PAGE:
In the sixth month the angel Gabriel was sent by God to a town in Galilee called Nazareth, to a virgin engaged to a man whose name was Joseph, of the house of David. The virgin's name was Mary. And he came to her and said, "Greetings, favored one! The Lord is with you." But she was much perplexed by his words and pondered what sort of greeting this might be. The angel said to her, "Do not be afraid, Mary, for you have found favor with God. And now, you will conceive in your womb and bear a son, and you will name him Jesus. He will be great, and will be called the Son of the Most High, and the Lord God will give to him the throne of his ancestor David. He will reign over the house of Jacob forever, and of his kingdom there will be no end." Mary said to the angel, "How can this be, since I am a virgin?" The angel said to her, "The Holy Spirit will come upon you, and the power of the Most High will overshadow you; therefore the child to be born will be holy; he will be called Son of God. And now, your relative Elizabeth in her old age has also conceived a son; and this is the sixth month for her who was said to be barren. For nothing will be impossible with God." Then Mary said, "Here am I, the servant of the Lord; let it be with me according to your word." Then the angel departed from her. Luke 1:26-38 (NRSV)

This interaction between the angel Gabriel and Mary from the 4th Sunday in Advent boils down to three parts, all of which are critical to a growing spiritual life. Lives become puny when we skip one or more.
  • ·         Greetings, favored one!
  • ·         An impossible task
  • ·         Let it be with me according you your word.
First, God visits us all the time and his message is consistent. We are favored. If we do not experience God, maybe because we don't stop to listen or we cannot believe God favors us.

God seldom challenges us to "roll out of bed." God sets out tasks for us that no human could accomplish or bear…without God's help. Do we aim way too low, taking on only things that we can easily take care of?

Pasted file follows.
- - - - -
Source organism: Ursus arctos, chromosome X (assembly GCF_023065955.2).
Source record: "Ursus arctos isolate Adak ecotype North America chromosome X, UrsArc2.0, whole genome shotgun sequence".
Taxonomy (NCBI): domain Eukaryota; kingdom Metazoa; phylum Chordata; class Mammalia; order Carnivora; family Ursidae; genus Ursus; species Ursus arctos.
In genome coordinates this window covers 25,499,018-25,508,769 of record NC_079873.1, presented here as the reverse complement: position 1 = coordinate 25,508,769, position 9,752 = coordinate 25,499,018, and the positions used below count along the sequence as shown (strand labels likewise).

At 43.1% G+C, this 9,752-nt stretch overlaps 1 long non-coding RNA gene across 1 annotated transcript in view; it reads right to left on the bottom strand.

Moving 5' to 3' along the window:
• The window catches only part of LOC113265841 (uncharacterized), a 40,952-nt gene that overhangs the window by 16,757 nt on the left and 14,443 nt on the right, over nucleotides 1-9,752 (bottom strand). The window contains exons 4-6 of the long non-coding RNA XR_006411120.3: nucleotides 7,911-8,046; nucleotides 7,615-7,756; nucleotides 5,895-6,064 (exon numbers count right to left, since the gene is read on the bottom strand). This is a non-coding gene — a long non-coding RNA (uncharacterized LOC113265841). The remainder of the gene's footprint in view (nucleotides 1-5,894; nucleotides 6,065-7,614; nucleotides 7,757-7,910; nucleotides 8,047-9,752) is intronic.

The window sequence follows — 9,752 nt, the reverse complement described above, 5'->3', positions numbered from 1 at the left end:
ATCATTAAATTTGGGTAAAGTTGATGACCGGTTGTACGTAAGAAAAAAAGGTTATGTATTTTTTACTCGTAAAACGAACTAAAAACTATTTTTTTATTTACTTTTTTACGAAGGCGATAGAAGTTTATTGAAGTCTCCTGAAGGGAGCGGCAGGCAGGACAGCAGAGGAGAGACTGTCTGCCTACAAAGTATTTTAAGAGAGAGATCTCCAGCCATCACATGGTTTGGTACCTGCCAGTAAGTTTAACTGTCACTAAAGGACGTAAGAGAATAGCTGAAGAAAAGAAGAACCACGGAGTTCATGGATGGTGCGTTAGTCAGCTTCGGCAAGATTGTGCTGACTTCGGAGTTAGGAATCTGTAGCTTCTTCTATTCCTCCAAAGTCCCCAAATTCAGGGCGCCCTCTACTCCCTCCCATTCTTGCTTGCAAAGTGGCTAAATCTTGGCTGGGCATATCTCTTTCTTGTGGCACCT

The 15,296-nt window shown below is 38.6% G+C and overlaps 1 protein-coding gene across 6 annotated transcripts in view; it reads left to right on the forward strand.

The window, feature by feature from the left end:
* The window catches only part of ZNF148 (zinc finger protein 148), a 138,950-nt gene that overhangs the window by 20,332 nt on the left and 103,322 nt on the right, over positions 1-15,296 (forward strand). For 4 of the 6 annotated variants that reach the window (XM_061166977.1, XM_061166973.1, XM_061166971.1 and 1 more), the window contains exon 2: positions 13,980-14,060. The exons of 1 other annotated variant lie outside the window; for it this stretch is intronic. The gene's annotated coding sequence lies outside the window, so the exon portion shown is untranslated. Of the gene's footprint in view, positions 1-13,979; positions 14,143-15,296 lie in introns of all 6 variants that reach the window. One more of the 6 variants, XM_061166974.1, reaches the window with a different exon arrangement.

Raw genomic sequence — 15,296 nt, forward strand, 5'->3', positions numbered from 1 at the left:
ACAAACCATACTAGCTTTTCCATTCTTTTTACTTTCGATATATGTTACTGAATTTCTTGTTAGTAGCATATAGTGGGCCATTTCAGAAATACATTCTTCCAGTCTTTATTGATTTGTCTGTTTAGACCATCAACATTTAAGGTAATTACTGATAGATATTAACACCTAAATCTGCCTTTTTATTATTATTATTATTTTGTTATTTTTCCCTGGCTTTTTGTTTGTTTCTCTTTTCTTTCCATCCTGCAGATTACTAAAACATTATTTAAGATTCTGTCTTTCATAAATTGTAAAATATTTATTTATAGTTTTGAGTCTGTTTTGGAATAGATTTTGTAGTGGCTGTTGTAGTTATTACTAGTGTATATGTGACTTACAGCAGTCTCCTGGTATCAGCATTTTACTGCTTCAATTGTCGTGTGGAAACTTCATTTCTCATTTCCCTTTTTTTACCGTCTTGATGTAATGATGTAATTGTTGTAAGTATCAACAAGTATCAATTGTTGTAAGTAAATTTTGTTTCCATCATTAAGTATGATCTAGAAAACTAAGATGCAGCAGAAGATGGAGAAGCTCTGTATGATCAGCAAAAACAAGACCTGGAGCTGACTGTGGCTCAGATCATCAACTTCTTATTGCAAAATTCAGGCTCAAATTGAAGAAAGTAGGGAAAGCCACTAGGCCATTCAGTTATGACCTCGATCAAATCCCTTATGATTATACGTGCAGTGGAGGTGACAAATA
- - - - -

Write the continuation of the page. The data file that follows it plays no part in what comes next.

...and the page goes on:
Lastly, Mary's response is critical. "So be it!" Do we embrace God's will for us despite our fears? Faith kicks in when certainty leaves the room. Faith helps lives soar.

You are favored. God loves you with the impossible. Partner with God and experience what living is all about.

Thursday, December 15, 2011


I get a "Word of the Day" delivered to my email inbox each weekday so I can learn a new word. A few, I already know. The word, cleave, came to me the other day. The word "cleave" means, in most people's minds, to cut off or separate. In the King James Bible, it typically meant the opposite. That is, it meant to "hold fast to." Cleaving, it seems, is an ambiguous exercise.
When I relocated in the early 1970's, I learned about "little white lies." These were acceptable fibs proclaimed in support of being "polite." I had a problem with them. I never knew where I really stood with people. Relationships do not fair very well when the speech is couched in syrupy weasel-words that mask the truth. Relationships fail to thrive in the midst of ambiguity.
Above all, my brothers and sisters, do not swear—not by heaven or by earth or by anything else. All you need to say is a simple "Yes" or "No." Otherwise you will be condemned. James 5:12 (NIV)

Was I fickle when I intended to do this? Or do I make my plans in a worldly manner so that in the same breath I say both "Yes, yes" and "No, no"? 2 Corinthians 1:17 (NIV)
All you need to say is simply 'Yes' or 'No'; anything beyond this comes from the evil one.
Matthew 5:37 (NIV)

Are you giving your relationships the fuel they deserve? Are you masking the truth or proclaiming it in love?


This is the testimony given by John when the Jews sent priests and Levites from
Jerusalem to ask him, "Who are you?" He confessed and did not deny it,